This is one of the most common questions beginners ask. Intermediate and advanced students already know: long. But beginners usually try to estimate the period of time they will need to accomplish this task.
To answer this question, I ask them first to define the terms: what does “learn a language” mean to you? Does it mean to learn enough vocabulary and basic grammar so as not to get lost in an English-speaking country or does it mean to be able to work in an English speaking country and communicate with native speakers without considerable difficulty? Or perhaps you mean to become truly bilingual and feel equally comfortable in either language – your mother tongue or English.
This is the very first question all of us need to answer before we set out on the journey of a foreign or second language learning. The time frame for learning will depend greatly upon the purpose and the scope of the skills you intend to master.
If you are simply going on a short-term vacation and you need the tourist minimum – it might take just a few weeks. If you’re attempting to immigrate and acculturate in an English-speaking country and feel relatively comfortable at work and day-to-day situations, probably a few years. If it is to become truly bilingual, it might take your entire life, or the answer might be “never.” It sounds harsh, but it is the only answer I can give you if I want to be 100% honest. So, when any particular school, instructor, or “innovative method” promises you that you’ll learn a foreign language in 10 days, bear in mind what you can realistically hope to accomplish: to get the very minimum and that is it. If you want to become really proficient, it will take a lot of time and effort on your part.
There are a few other aspects that greatly impact your prospects of learning. Here they are:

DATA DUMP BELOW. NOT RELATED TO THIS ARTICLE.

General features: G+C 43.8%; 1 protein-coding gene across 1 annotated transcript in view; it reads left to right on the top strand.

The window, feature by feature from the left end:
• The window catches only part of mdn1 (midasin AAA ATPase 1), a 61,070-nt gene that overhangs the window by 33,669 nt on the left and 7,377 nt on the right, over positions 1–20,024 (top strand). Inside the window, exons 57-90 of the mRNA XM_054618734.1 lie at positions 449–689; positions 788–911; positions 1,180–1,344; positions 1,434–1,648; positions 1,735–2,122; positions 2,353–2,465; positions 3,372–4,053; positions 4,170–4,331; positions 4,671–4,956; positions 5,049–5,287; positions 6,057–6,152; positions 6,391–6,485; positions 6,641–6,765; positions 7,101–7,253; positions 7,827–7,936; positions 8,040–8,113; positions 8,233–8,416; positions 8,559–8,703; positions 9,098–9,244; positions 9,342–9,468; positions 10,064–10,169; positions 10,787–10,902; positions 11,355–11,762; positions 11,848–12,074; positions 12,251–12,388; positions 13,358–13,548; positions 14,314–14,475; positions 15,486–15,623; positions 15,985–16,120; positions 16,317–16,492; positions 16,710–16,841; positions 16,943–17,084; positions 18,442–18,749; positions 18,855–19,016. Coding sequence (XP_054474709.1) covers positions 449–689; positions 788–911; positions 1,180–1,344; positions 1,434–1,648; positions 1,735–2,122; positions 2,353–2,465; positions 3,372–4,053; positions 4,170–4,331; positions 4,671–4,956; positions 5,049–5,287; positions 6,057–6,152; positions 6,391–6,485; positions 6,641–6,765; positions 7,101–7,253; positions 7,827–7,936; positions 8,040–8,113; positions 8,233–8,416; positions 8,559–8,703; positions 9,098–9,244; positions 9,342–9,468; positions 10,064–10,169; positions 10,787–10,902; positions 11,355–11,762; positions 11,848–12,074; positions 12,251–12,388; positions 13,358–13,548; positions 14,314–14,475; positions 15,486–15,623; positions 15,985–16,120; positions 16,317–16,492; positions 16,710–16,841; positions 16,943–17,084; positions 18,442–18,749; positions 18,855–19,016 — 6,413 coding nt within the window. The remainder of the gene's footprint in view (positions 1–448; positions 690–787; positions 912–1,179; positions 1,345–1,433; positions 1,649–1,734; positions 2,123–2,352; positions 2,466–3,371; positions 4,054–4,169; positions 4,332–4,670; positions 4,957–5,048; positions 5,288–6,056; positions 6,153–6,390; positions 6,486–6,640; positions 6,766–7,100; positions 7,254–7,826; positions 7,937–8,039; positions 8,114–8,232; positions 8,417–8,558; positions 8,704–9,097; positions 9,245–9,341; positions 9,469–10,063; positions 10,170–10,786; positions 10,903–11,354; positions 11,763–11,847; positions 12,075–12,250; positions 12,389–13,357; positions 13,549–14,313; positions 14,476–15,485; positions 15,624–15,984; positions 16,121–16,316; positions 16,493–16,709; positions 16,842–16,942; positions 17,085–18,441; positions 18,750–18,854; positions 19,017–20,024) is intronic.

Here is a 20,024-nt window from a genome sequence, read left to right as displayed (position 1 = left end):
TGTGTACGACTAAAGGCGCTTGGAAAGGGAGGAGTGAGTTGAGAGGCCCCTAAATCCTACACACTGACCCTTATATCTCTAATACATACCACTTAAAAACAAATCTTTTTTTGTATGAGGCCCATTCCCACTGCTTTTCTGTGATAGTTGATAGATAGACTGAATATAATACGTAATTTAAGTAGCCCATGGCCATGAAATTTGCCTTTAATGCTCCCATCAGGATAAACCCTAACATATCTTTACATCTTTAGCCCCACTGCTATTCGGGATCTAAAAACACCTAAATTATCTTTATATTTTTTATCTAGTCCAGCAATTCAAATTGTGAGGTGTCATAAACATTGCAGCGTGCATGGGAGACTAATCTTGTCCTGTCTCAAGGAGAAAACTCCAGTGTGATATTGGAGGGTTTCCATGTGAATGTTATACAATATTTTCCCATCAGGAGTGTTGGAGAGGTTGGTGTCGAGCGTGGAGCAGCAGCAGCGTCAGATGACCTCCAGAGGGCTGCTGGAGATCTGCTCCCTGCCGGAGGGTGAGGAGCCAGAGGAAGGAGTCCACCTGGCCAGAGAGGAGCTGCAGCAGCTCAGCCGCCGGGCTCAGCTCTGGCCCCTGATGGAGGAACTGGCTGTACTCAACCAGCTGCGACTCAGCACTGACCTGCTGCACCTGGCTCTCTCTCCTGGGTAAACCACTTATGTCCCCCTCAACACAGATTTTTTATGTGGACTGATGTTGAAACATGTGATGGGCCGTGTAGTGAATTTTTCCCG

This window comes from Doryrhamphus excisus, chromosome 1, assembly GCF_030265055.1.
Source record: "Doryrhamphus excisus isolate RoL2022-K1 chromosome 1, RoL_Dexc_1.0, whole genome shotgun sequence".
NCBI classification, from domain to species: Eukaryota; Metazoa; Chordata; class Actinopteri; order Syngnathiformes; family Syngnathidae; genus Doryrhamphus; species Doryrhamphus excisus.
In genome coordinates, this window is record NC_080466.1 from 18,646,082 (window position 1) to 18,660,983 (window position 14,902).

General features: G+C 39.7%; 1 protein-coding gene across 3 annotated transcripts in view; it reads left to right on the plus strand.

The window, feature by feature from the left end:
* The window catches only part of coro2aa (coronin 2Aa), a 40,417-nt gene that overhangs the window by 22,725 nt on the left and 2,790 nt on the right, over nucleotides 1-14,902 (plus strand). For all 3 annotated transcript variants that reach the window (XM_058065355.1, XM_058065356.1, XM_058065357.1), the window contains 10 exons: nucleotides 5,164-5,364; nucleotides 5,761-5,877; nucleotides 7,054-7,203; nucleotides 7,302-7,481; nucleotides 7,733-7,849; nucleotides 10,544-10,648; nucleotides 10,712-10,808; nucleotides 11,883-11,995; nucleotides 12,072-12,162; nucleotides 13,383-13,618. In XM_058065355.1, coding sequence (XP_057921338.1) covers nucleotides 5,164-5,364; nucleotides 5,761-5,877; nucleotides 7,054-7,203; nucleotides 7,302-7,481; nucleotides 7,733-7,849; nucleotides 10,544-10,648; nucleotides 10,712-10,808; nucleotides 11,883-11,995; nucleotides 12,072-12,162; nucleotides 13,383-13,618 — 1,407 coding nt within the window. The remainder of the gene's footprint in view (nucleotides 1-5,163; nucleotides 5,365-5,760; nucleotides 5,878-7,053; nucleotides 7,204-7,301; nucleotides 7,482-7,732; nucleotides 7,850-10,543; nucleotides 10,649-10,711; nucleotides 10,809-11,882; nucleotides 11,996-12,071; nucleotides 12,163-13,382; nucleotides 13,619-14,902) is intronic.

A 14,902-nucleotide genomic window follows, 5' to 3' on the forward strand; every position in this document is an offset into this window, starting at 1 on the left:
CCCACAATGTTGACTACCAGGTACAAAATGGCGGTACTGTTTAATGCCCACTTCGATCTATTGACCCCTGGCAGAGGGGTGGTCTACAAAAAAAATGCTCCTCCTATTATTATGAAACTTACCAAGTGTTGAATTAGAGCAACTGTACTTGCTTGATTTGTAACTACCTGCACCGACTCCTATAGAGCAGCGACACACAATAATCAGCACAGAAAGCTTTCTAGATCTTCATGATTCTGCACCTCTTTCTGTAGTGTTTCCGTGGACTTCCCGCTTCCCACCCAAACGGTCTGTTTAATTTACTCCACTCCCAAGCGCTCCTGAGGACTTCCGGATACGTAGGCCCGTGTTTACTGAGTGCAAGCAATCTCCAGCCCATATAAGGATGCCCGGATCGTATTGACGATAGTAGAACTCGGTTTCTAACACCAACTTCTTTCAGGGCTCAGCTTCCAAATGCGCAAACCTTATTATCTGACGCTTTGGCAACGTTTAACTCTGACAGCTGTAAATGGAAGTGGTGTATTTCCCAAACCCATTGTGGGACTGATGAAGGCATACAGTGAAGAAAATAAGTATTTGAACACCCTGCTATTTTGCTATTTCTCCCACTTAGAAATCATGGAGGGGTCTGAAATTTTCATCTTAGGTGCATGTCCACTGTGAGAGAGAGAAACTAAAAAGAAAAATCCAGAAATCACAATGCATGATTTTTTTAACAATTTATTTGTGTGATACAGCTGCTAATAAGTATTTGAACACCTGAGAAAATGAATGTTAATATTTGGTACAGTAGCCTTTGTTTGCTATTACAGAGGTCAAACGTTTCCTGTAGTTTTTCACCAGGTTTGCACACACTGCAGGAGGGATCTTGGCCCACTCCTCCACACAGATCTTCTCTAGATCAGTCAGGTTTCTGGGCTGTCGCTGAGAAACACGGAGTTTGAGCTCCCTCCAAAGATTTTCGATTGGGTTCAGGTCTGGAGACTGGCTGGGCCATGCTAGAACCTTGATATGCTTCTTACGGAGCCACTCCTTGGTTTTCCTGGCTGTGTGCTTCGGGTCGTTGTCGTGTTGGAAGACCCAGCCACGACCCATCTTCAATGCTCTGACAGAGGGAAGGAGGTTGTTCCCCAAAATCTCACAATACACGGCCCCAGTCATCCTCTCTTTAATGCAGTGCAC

- Ability – Unfortunately, we are each born with different sets of abilities. Some of us are talented musicians or artists, others are not. Some of us have an innate (natural) ability for mathematics, physics, and other exact sciences, but others don’t. Just like with any other talent, some of us have a natural ability for languages and seem to just “breathe” the language from the environment. For some they can internalize difficult grammar structures, vocabulary, slang, etc. without a lot of effort. Others, whereas, try hard to understand and memorize each little piece, and still don’t accomplish as much. The truth is: memory can’t always help when it comes to learning a language; there are other important factors, like:
- Flexibility when we don’t understand something (it is called tolerance to ambiguity),
- Abstract thinking (a different language usually has a different organizational structure and logic),
- The so-called “phonetic ear” – ability to hear and mimic foreign sounds, and a few other abilities.
- Age – When we are young (especially up to the age of puberty), our brain’s natural ability to acquire a language is quite strong. As we age, our brain gets more set in its ways and languages become more difficult to learn.
- Need – When students come to my class to study English in the US, it is quite clear WHY they need it. And even then I interview them about their specific needs in life: do they need English for their job, doctor’s visits, grocery shopping, their children’s schooling, etc. But when an American is hiring me as a Russian tutor, the first question I ask is “What do you need Russian for?” The reason I ask this is: without an actual need, people lose their interest in a foreign language learning rather quickly. It requires time, effort, money, and commitment on their part and people don’t realize just how much of all that they will need.
- Personality – Outgoing people usually progress faster than shy people because they’re not afraid of their errors and feel more relaxed in situations when they don’t have everything under control. Perfectionists- people who want to do everything perfectly – have a very hard time in a language classroom, because it is not realistic to start speaking a foreign language without mistakes. Everybody makes mistakes, even native speakers. “It is human to err” in general, and simply unavoidable when studying a language. So relax, don’t be shy and afraid to “sound stupid” or to be less than perfect because EVERYBODY in your class goes through the same process as you, and EVERYBODY understands your challenges.
- Attitude – While flexibility and tolerance of mistakes – your own and others’– is a great help, you will still need to work hard, because long hours of study and practice are necessary to advance. You need to be ready to invest a lot of time and effort to this cause. You will also need to be a good teammate with other students in the class (if you’re studying English in a class setting) and not only help others but be helped by others when need be.
- Can you think of other factors? Please share.